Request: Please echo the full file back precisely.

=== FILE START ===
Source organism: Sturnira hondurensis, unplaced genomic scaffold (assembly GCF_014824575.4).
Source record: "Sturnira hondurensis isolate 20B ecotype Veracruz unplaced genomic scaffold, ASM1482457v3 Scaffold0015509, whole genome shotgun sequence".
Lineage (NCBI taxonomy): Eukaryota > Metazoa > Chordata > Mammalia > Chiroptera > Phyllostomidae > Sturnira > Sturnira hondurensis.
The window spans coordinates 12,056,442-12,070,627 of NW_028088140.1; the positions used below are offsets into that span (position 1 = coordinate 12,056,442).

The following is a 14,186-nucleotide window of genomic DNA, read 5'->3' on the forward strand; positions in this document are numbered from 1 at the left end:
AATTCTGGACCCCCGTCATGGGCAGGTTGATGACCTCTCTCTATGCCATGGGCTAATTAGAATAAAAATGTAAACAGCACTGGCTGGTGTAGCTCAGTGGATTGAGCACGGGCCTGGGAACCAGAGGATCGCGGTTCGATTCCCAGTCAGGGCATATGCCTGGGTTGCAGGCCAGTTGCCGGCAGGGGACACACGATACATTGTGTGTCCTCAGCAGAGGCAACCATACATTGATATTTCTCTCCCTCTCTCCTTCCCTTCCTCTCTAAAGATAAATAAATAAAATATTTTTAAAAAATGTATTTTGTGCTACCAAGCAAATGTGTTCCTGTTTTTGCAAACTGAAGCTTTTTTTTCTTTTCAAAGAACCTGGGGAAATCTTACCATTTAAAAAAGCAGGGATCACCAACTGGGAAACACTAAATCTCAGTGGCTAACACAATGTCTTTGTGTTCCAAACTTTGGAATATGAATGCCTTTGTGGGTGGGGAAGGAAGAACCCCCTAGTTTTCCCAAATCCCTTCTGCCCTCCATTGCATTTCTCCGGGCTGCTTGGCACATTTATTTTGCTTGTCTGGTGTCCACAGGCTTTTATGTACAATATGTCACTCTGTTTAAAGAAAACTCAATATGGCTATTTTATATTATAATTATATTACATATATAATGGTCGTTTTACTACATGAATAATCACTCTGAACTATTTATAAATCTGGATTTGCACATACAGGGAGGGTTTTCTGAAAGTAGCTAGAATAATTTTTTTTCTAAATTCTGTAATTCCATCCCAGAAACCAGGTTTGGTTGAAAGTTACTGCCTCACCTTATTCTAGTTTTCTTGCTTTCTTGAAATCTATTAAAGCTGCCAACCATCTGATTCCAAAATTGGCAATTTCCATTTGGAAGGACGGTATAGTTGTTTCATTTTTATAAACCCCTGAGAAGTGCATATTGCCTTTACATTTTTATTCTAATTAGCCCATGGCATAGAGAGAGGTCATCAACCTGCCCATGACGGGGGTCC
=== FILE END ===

Source organism: Sturnira hondurensis, unplaced genomic scaffold (assembly GCF_014824575.4).
Source record: "Sturnira hondurensis isolate 20B ecotype Veracruz unplaced genomic scaffold, ASM1482457v3 Scaffold0015509, whole genome shotgun sequence".
Lineage (NCBI taxonomy): Eukaryota > Metazoa > Chordata > Mammalia > Chiroptera > Phyllostomidae > Sturnira > Sturnira hondurensis.
The window spans coordinates 12,056,442-12,070,627 of NW_028088140.1; the positions used below are offsets into that span (position 1 = coordinate 12,056,442).

The following is a 14,186-nucleotide window of genomic DNA, read 5'->3' on the forward strand; positions in this document are numbered from 1 at the left end:
AATTCTGGACCCCCGTCATGGGCAGGTTGATGACCTCTCTCTATGCCATGGGCTAATTAGAATAAAAATGTAAACAGCACTGGCTGGTGTAGCTCAGTGGATTGAGCACGGGCCTGGGAACCAGAGGATCGCGGTTCGATTCCCAGTCAGGGCATATGCCTGGGTTGCAGGCCAGTTGCCGGCAGGGGACACACGATACATTGTGTGTCCTCAGCAGAGGCAACCATACATTGATATTTCTCTCCCTCTCTCCTTCCCTTCCTCTCTAAAGATAAATAAATAAAATATTTTTAAAAAATGTATTTTGTGCTACCAAGCAAATGTGTTCCTGTTTTTGCAAACTGAAGCTTTTTTTTCTTTTCAAAGAACCTGGGGAAATCTTACCATTTAAAAAAGCAGGGATCACCAACTGGGAAACACTAAATCTCAGTGGCTAACACAATGTCTTTGTGTTCCAAACTTTGGAATATGAATGCCTTTGTGGGTGGGGAAGGAAGAACCCCCTAGTTTTCCCAAATCCCTTCTGCCCTCCATTGCATTTCTCCGGGCTGCTTGGCACATTTATTTTGCTTGTCTGGTGTCCACAGGCTTTTATGTACAATATGTCACTCTGTTTAAAGAAAACTCAATATGGCTATTTTATATTATAATTATATTACATATATAATGGTCGTTTTACTACATGAATAATCACTCTGAACTATTTATAAATCTGGATTTGCACATACAGGGAGGGTTTTCTGAAAGTAGCTAGAATAATTTTTTTTCTAAATTCTGTAATTCCATCCCAGAAACCAGGTTTGGTTGAAAGTTACTGCCTCACCTTATTCTAGTTTTCTTGCTTTCTTGAAATCTATTAAAGCTGCCAACCATCTGATTCCAAAATTGGCAATTTCCATTTGGAAGGACGGTATAGTTGTTTCATTTTTATAAACCCCTGAGAAGTGCATATTGCCTTTACATTTTTATTCTAATTAGCCCATGGCATAGAGAGAGGTCATCAACCTGCCCATGACGGGGGTCC